My post last week about marginal tax rates has received a fair amount of attention on the web, being mentioned by Noah Smith last week and today by Andrew Sullivan and Kevin Drum. (Drum, by the way, was mistaken in suggesting that I intended to link reduced marginal tax rates with the financial crisis; I was talking about a long-run, not a cyclical, effect.) As a couple of commenters on that post noted, I didn’t fully explain why reducing marginal rates would have led to such a big expansion of the financial sector. Kevin Drum raised the point explicitly in his post. After quoting a couple of passages in which I explained why reducing marginal rates on income might have led to the expansion of the financial sector, Drum registers his conflicted response.
Count me in! I’m totally ready to believe this.
Except that I don’t get it. It’s certainly true that marginal tax rates have declined dramatically since 1980. It’s also true that the financial sector has expanded dramatically since 1980. But what evidence is there that low tax rates caused that expansion? Does finance benefit from lower taxes more than other industries, thanks to the sheer number of transactions it engages in? Or what? There’s a huge missing step here. Can anyone fill it in?
So Drum wants to know why it is that reducing marginal rates might have caused an expansion of the financial sector. Obviously multiple causes may have been working to expand the financial-services sector; I was focusing on just one, but did not mean to suggest that it was the only one. But why would reduced marginal tax rates have any tendency to increase the size of the financial sector relative to other sectors? The connection it seems to me is that doing the kind of research necessary to come up with information that traders can put to profitable use requires very high cognitive and analytical skills, skills associated with success in mathematics, engineering, applied and pure scientific research. In addition, I am also positing that, at equal levels of remuneration, most students would choose a career in one of the latter fields over a career in finance. Indeed, I would suggest that most students about to embark on a career would choose a career in the sciences, technology, or engineering over a career in finance even if it meant a sacrifice in income. If for someone with the mental abilities necessary to pursue a successful career in science or technology, requires what are called compensating differences in remuneration, then the higher the marginal tax rate, the greater the compensating difference in pre-tax income necessary to induce prospective job candidates to choose a career in finance.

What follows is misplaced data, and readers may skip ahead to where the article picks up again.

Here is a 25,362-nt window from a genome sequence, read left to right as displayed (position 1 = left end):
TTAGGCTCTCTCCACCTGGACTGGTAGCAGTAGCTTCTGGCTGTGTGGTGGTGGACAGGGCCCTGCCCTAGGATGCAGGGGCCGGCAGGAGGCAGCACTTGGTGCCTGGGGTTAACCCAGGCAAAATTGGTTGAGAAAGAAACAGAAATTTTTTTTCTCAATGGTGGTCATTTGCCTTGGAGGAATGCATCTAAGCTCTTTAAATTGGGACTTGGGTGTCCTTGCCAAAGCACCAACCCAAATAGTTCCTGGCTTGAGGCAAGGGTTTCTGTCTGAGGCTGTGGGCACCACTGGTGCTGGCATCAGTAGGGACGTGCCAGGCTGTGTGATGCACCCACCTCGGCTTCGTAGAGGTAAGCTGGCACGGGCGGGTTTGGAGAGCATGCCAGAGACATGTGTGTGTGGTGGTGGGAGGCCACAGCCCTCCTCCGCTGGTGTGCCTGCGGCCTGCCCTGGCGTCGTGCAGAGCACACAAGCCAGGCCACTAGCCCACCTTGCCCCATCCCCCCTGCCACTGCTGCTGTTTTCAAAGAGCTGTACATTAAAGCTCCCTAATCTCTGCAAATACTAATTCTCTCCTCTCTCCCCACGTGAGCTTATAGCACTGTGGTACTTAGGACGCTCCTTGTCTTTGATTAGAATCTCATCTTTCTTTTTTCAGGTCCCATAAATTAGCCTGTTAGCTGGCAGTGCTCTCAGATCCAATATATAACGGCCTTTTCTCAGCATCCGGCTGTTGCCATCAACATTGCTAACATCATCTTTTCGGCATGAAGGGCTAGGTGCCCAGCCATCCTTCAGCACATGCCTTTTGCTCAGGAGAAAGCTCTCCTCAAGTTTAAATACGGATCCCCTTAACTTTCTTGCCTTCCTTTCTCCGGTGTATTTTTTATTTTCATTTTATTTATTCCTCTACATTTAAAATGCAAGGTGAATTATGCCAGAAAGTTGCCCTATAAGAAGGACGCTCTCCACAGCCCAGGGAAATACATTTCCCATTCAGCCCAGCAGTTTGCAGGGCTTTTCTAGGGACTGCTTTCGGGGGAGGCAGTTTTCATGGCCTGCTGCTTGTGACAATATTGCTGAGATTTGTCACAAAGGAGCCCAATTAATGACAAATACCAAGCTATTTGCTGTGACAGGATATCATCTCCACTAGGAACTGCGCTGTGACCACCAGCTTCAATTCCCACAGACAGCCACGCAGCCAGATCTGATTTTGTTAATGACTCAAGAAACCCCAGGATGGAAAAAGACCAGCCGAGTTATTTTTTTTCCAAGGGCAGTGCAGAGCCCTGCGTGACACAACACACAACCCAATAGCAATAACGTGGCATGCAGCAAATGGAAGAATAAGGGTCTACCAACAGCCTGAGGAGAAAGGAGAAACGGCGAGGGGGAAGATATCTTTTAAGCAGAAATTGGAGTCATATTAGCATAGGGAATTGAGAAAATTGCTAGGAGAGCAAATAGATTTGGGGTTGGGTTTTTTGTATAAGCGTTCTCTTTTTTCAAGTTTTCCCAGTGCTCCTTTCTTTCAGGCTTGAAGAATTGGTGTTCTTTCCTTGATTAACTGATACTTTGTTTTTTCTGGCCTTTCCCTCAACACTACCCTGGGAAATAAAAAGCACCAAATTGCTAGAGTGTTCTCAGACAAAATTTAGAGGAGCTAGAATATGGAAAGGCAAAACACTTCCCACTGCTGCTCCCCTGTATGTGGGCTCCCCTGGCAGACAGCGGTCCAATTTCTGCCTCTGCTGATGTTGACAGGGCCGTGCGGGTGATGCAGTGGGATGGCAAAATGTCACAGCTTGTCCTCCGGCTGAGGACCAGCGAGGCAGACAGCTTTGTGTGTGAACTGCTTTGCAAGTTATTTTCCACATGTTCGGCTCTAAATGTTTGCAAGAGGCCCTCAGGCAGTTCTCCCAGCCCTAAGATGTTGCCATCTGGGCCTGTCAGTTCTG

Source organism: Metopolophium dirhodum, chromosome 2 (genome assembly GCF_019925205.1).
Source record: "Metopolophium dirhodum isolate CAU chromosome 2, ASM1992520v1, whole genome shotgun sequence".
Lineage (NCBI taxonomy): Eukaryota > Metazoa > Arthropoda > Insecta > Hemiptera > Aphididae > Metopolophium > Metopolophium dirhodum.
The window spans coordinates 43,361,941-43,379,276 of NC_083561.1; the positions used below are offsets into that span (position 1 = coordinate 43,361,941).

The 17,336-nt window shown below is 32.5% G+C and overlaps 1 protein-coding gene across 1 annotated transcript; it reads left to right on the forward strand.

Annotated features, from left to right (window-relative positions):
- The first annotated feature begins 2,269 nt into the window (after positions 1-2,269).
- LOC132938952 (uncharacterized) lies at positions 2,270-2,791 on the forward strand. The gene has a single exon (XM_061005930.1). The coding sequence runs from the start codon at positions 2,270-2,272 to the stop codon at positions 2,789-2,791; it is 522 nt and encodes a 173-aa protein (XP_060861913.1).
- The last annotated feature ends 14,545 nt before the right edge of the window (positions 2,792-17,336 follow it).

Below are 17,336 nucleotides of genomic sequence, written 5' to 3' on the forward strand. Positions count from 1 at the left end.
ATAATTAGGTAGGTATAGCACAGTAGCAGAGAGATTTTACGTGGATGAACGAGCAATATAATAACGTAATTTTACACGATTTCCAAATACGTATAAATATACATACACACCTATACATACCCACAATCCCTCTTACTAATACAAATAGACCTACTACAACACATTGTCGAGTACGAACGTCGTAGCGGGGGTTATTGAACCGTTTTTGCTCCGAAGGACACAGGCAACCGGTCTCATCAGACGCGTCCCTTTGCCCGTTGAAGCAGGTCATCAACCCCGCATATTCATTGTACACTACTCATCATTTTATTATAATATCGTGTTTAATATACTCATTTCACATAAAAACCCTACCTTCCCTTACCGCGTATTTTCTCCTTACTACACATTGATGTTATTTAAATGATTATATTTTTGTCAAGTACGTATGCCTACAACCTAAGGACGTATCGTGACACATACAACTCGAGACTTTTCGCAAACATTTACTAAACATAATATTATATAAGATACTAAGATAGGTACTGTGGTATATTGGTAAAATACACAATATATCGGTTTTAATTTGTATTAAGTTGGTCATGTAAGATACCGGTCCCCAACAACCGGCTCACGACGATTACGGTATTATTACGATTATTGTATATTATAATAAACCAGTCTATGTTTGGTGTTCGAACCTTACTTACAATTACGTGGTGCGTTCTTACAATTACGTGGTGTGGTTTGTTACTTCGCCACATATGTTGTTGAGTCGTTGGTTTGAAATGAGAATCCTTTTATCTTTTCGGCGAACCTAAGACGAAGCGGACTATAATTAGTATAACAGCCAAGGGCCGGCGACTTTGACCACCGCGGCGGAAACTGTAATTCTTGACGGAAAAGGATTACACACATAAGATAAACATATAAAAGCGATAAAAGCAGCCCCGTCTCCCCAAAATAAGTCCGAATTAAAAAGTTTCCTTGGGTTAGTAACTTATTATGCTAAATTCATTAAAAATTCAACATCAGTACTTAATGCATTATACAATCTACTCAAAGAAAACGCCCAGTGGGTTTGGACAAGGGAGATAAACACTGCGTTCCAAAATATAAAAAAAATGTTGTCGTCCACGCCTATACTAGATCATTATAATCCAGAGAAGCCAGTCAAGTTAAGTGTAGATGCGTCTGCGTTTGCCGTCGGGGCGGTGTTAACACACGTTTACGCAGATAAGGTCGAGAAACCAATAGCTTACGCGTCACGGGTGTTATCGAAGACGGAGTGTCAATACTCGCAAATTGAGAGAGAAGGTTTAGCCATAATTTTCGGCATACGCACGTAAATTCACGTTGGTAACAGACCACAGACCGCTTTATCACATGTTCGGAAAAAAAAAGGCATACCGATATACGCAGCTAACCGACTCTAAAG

So reductions in marginal tax rates in the 1980s enabled the financial sector to bid away talented young people from other occupations and sectors who would otherwise have pursued careers in science and technology. The infusion of brain power helped the financial sector improve the profitability of its trading operations, profits that came at the expense of less sophisticated financial firms and unprofessional traders, encouraging a further proliferation of products to trade and of strategies for trading them.
Now although this story makes sense, simple logic is not enough to establish my conjecture. The magnitude of the effects that I am talking about can’t be determined from the kind of simple arm-chair theorizing that I am engaging in. That’s why I am not willing to make a flat statement that reducing marginal income tax rates has, on balance, had a harmful effect on economic performance. And even if I were satisfied that reducing marginal tax rates has had a harmful effect on economic performance, I still would want to be sure that there aren’t other ways of addressing those harmful effects before I would advocate raising marginal tax rates as a remedy. But the logic, it seems to me, is solid.
Nor is the logic limited to just the financial sector. There is a whole range of other economic activities in which social and private gains are not equal. In all such cases, high marginal tax rates operate to reduce the incentive to misdirect resources. But a discussion of those other activities will have to wait for another occasion.